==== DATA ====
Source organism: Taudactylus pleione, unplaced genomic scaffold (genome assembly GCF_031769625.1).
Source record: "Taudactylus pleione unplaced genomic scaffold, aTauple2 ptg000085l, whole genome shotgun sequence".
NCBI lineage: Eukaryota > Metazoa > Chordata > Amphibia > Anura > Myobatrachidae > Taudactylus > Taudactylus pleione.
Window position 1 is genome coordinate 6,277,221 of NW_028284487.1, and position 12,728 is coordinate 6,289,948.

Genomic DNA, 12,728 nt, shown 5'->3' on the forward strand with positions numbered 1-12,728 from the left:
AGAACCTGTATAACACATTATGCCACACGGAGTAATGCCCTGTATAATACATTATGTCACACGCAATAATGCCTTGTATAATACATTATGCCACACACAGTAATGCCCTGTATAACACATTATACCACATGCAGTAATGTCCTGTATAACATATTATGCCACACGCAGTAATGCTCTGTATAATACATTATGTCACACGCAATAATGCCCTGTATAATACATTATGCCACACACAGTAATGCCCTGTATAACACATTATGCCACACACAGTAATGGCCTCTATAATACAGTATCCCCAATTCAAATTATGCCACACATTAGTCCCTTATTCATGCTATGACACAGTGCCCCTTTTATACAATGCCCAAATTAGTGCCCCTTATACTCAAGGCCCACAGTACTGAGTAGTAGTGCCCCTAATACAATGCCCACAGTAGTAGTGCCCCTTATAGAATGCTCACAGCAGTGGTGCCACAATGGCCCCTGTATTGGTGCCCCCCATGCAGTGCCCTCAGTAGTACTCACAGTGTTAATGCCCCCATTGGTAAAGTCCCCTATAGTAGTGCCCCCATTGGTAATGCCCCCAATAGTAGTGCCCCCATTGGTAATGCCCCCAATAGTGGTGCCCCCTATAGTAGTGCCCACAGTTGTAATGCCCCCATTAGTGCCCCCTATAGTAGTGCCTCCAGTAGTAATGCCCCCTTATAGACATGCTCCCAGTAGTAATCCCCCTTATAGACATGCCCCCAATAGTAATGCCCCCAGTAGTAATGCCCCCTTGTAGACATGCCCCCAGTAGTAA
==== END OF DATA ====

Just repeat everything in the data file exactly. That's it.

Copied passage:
Source organism: Taudactylus pleione, unplaced genomic scaffold (genome assembly GCF_031769625.1).
Source record: "Taudactylus pleione unplaced genomic scaffold, aTauple2 ptg000085l, whole genome shotgun sequence".
NCBI lineage: Eukaryota > Metazoa > Chordata > Amphibia > Anura > Myobatrachidae > Taudactylus > Taudactylus pleione.
Window position 1 is genome coordinate 6,277,221 of NW_028284487.1, and position 12,728 is coordinate 6,289,948.

Genomic DNA, 12,728 nt, shown 5'->3' on the forward strand with positions numbered 1-12,728 from the left:
AGAACCTGTATAACACATTATGCCACACGGAGTAATGCCCTGTATAATACATTATGTCACACGCAATAATGCCTTGTATAATACATTATGCCACACACAGTAATGCCCTGTATAACACATTATACCACATGCAGTAATGTCCTGTATAACATATTATGCCACACGCAGTAATGCTCTGTATAATACATTATGTCACACGCAATAATGCCCTGTATAATACATTATGCCACACACAGTAATGCCCTGTATAACACATTATGCCACACACAGTAATGGCCTCTATAATACAGTATCCCCAATTCAAATTATGCCACACATTAGTCCCTTATTCATGCTATGACACAGTGCCCCTTTTATACAATGCCCAAATTAGTGCCCCTTATACTCAAGGCCCACAGTACTGAGTAGTAGTGCCCCTAATACAATGCCCACAGTAGTAGTGCCCCTTATAGAATGCTCACAGCAGTGGTGCCACAATGGCCCCTGTATTGGTGCCCCCCATGCAGTGCCCTCAGTAGTACTCACAGTGTTAATGCCCCCATTGGTAAAGTCCCCTATAGTAGTGCCCCCATTGGTAATGCCCCCAATAGTAGTGCCCCCATTGGTAATGCCCCCAATAGTGGTGCCCCCTATAGTAGTGCCCACAGTTGTAATGCCCCCATTAGTGCCCCCTATAGTAGTGCCTCCAGTAGTAATGCCCCCTTATAGACATGCTCCCAGTAGTAATCCCCCTTATAGACATGCCCCCAATAGTAATGCCCCCAGTAGTAATGCCCCCTTGTAGACATGCCCCCAGTAGTAA